Man vs. Bat

Bats are noisy little bastards. Fact.

A few weeks ago, a bat took up residence above my ceiling. To be precise, in a little nook right above the head of my bed. He squeaks, he scuttles and scrambles, then he squeaks some more.

And these aren’t the squeakings of a shy creature. These are some kind of echo-location powered, totally-audible-to-the-human-ear, maddeningly shrill, brain-drilling bleeps of awfulness.

bats-peru

Peruvian bats. Not my first choice for a sleeping companion. I didn't photograph my bat -- seemed too cruel to blast him with a camera flash (photo © DiverDave, Wikimedia Commons)

 

I don’t know if this bat is confused or just lazy, but he seems to spend most of his time at home. He’s normally quiet during daylight hours, with the exception of a half-hour squeak session at about 5 pm. But as soon as I go to bed, he starts. And he doesn’t stop.

I’ve tried shouting at him. I even tried reasoning with him at 4 o’clock in the morning. He just doesn’t listen. Worse still, it seems like he took my attempts to communicate as a proposal of friendship, even companionship.

Three times in the last few days, he has hopped down from his nook straight onto my bed. I sleep on the left. He lands with a slight thud on the right. He stops squeaking, but I feel his presence, his tiny eyes watching me.

Now, I don’t like bats when they get too close. They walk like miniature pterodactyls (pterosaurs, to be precise) , scurrying around on their little winged arms. That’s what it looks like anyway; I may be anatomically incorrect about this. Whatever, it’s just weird and wrong. And I definitely don’t want to share my bed with one.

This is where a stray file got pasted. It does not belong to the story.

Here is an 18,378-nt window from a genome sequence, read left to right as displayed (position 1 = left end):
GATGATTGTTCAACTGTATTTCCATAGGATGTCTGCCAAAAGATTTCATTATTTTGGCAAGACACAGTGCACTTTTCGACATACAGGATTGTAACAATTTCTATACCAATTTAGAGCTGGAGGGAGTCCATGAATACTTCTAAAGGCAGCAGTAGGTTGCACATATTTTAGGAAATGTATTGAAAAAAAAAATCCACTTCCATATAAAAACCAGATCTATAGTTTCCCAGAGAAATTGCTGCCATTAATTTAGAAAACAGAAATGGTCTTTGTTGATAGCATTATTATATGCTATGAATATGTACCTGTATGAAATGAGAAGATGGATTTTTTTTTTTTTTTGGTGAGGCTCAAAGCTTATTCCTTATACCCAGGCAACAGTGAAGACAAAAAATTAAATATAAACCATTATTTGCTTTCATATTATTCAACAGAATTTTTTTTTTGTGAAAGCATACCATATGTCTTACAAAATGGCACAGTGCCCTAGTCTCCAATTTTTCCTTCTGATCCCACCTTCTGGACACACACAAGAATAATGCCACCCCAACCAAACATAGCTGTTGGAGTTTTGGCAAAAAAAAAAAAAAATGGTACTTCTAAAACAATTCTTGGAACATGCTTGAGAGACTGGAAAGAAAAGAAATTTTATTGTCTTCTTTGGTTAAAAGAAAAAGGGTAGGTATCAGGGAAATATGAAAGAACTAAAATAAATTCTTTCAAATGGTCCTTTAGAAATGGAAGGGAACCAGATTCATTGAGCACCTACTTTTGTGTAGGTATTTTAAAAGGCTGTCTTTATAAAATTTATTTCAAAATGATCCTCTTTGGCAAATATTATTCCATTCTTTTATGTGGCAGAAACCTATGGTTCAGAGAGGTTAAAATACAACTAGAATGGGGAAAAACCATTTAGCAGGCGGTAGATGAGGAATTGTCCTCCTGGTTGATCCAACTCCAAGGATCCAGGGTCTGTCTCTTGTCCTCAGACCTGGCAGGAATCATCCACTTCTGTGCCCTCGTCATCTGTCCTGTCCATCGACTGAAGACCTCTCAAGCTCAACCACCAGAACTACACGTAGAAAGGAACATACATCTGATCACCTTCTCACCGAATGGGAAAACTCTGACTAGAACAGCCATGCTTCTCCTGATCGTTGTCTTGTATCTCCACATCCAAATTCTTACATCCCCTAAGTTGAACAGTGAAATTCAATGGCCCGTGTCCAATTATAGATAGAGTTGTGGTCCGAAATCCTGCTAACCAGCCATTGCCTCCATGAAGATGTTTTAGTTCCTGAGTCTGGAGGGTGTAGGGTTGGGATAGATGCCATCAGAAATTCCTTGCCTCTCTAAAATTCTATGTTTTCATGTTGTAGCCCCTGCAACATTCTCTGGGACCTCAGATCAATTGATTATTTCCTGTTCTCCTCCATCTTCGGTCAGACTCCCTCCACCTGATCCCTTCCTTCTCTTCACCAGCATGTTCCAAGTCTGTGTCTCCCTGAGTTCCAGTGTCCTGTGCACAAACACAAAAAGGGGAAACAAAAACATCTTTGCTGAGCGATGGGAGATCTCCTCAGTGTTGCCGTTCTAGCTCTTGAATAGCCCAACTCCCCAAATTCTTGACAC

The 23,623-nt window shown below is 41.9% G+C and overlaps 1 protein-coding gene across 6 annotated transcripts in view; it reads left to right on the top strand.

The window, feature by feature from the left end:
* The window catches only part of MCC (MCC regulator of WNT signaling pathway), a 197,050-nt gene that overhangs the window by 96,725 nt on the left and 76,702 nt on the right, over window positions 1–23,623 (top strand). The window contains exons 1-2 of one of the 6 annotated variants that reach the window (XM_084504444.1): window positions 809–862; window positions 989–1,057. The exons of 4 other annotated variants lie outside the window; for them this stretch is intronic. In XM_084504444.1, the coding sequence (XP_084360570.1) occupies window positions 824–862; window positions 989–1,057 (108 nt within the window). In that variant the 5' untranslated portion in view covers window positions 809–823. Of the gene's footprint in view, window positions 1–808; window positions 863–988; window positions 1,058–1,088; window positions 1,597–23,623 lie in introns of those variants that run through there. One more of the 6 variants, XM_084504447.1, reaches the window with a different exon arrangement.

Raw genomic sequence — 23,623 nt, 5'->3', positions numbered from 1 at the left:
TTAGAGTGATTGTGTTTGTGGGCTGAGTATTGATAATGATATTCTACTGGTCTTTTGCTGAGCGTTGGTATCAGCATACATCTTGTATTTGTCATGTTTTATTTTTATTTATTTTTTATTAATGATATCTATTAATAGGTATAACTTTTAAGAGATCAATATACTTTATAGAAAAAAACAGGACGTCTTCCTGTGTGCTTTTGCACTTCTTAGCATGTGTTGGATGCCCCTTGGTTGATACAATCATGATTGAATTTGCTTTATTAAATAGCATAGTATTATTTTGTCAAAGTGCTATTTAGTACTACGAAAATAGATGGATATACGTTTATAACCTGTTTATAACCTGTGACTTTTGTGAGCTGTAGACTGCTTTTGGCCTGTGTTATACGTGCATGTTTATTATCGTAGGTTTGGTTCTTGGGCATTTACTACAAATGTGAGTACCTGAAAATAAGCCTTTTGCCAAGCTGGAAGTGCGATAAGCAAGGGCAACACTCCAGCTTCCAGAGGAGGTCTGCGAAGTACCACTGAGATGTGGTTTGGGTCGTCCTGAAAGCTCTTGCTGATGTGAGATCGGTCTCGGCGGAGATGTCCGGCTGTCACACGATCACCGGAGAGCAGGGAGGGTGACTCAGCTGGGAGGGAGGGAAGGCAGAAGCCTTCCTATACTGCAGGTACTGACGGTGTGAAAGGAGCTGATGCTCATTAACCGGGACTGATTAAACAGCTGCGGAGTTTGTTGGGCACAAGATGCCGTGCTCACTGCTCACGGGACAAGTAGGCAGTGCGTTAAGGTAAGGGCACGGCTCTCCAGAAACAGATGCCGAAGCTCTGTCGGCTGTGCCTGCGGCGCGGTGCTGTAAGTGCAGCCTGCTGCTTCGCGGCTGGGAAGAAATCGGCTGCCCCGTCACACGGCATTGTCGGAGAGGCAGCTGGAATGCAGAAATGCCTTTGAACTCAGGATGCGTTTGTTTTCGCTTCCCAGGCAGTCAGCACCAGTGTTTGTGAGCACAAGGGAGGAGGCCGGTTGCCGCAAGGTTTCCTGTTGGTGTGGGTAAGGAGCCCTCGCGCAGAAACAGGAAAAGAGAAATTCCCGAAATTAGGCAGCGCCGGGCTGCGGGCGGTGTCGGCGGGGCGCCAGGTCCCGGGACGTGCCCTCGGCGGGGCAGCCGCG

peru bat box

The bat box

Thankfully, I have the bat box. The bat box once housed an Imaco iron. It now serves as a temporary, overnight mobile home for the bat. As soon as the bat lands on my bed (or anywhere else in the room), I place the open end of the box near his scrunched-up little face.

At first, he was cautious, but now he knows the score. He immediately runs into the depths of the box, after which I carry the box outside. I guess it’s kind of like camping. He seems to be OK with it.

Waking up at 4 am every night to take the bat out isn’t ideal. Yesterday, I managed to block off the nook (incorporating some soundproofing) and it seems to have worked. I slept soundly last night, didn’t hear a peep.

I’m hoping the bat will come to terms with the separation. Breaking up is hard to do, but some things were just never meant to be…